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High-strength magnesium alloys, such as Elektron 43, can be used in down-hole applications in oil and gas wells. Elektron 43 has high tensile and compressive strengths, as well as low density. This tough, extruded alloy material is also used in electronics housings to lighten assemblies in wireline applications. Due to its good shear and high-temperature strength, elongation and isotropic characteristics, Elektron 43 is an excellent choice as a material for frac-balls in hydraulic fracturing systems used in well-completion applications.

Magnesium Elektron has recently developed a new magnesium alloy that meets several critical requirements for the Oil & Gas industry. SoluMag is a high strength, high corrosion-rate magnesium alloy, developed specifically for the Oil & Gas industry and targeted initially at hydraulic fracturing. SoluMag magnesium alloy has high compressive and tensile strengths to hold pressure in demanding, sliding sleeve ball seat equipment. SoluMag also has a corrosion rate superior to other materials to allow for complete dissolution in brine environments once its functional life is over. This new material doesn’t require acid or other aggressive chemicals to dissolve and will completely dissolve in frack fluids during the flow-back portion of the process. This combination of properties (high strength and high corrosion rate) was developed based on Magnesium Elektron’s extensive knowledge of magnesium alloys and how these materials function in severe applications. Contact Magnesium Elektron to discuss how SoluMag can work in your process or how we can develop magnesium alloy materials to solve your particular need.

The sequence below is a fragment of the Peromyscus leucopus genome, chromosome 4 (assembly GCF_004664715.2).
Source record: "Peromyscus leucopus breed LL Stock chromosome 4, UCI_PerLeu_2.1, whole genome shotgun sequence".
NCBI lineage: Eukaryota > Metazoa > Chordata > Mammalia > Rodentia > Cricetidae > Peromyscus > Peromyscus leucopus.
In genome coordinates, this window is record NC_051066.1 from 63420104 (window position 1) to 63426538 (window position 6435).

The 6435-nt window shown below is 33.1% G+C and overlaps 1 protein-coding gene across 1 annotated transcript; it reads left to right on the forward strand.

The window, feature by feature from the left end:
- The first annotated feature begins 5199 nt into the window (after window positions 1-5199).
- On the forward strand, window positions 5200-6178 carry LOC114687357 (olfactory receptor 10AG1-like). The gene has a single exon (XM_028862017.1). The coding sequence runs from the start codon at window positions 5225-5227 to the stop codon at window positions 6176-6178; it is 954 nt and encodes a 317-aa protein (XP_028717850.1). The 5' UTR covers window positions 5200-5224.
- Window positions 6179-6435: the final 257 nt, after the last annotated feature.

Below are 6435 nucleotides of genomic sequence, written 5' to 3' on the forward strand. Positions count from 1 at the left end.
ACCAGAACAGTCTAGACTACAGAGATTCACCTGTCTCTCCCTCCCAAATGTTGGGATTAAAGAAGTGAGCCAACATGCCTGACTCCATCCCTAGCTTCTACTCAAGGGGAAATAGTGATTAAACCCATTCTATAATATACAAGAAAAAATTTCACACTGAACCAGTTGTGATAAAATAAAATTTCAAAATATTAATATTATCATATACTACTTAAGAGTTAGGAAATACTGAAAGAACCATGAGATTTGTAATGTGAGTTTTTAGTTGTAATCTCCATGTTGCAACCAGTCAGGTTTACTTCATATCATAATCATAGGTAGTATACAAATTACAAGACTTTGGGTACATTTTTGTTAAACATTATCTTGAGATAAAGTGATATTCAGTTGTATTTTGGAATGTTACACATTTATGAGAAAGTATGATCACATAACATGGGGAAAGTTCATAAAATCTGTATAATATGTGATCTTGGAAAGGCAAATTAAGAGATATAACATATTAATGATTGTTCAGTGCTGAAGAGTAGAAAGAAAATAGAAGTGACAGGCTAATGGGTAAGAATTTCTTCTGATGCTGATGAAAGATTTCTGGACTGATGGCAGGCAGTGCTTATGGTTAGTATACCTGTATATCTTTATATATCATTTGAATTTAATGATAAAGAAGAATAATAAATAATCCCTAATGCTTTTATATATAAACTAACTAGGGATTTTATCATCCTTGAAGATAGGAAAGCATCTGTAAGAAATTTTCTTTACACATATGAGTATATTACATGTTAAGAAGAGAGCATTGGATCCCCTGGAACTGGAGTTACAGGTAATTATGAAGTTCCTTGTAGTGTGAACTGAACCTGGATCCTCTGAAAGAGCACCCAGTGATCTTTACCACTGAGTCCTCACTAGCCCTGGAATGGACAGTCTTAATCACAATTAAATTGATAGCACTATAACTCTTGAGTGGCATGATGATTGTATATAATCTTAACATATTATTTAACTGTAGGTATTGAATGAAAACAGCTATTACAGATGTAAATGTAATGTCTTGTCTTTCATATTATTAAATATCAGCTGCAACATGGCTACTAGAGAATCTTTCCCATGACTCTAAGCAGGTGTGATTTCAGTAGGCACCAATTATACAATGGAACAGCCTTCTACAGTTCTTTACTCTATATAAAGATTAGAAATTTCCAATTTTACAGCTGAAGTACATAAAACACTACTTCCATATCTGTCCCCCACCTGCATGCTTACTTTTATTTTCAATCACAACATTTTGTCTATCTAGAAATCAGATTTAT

Other high strength wrought magnesium alloys, such as ZK60A and AZ80A, can be used in these applications but are limited by their high temperature strength and anisotropic behavior. Wrought magnesium alloys can be produced in solid and hollow profiles that can be machined to high tolerances and fine surface finishes. Our Elektron materials offer an excellent combination of properties that make them a competitive alternative to polymers and other light metals.

In oil exploration, magnesium calibration blocks are used to distinguish comparative subsurface densities and to assist in calibrating nuclear density equipment, mostly for rotary drilling. The block is typically located at the well surface where the logging-while-drilling (LWD) tool passes through the calibration block hole.

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